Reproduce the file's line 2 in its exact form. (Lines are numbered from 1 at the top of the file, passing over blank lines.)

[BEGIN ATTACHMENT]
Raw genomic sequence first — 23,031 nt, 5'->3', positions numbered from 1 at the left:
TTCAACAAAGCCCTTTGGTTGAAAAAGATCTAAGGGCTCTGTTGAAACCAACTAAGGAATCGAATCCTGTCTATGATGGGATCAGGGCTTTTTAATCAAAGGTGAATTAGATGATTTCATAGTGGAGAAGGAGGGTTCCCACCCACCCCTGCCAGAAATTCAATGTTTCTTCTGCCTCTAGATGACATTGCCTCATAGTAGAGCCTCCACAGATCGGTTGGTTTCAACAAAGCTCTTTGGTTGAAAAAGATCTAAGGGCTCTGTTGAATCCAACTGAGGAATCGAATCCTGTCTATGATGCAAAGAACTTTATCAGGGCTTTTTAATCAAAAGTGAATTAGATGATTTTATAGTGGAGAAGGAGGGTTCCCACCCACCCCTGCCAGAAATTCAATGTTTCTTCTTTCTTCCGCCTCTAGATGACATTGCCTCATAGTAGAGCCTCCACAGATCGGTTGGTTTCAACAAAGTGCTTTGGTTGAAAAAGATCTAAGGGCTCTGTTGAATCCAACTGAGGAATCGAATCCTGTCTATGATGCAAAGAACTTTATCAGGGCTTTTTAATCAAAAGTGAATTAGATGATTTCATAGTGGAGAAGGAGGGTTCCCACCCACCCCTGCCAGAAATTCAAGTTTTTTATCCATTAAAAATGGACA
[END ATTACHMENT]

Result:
TTCAACAAAGCCCTTTGGTTGAAAAAGATCTAAGGGCTCTGTTGAAACCAACTAAGGAATCGAATCCTGTCTATGATGGGATCAGGGCTTTTTAATCAAAGGTGAATTAGATGATTTCATAGTGGAGAAGGAGGGTTCCCACCCACCCCTGCCAGAAATTCAATGTTTCTTCTGCCTCTAGATGACATTGCCTCATAGTAGAGCCTCCACAGATCGGTTGGTTTCAACAAAGCTCTTTGGTTGAAAAAGATCTAAGGGCTCTGTTGAATCCAACTGAGGAATCGAATCCTGTCTATGATGCAAAGAACTTTATCAGGGCTTTTTAATCAAAAGTGAATTAGATGATTTTATAGTGGAGAAGGAGGGTTCCCACCCACCCCTGCCAGAAATTCAATGTTTCTTCTTTCTTCCGCCTCTAGATGACATTGCCTCATAGTAGAGCCTCCACAGATCGGTTGGTTTCAACAAAGTGCTTTGGTTGAAAAAGATCTAAGGGCTCTGTTGAATCCAACTGAGGAATCGAATCCTGTCTATGATGCAAAGAACTTTATCAGGGCTTTTTAATCAAAAGTGAATTAGATGATTTCATAGTGGAGAAGGAGGGTTCCCACCCACCCCTGCCAGAAATTCAAGTTTTTTATCCATTAAAAATGGACA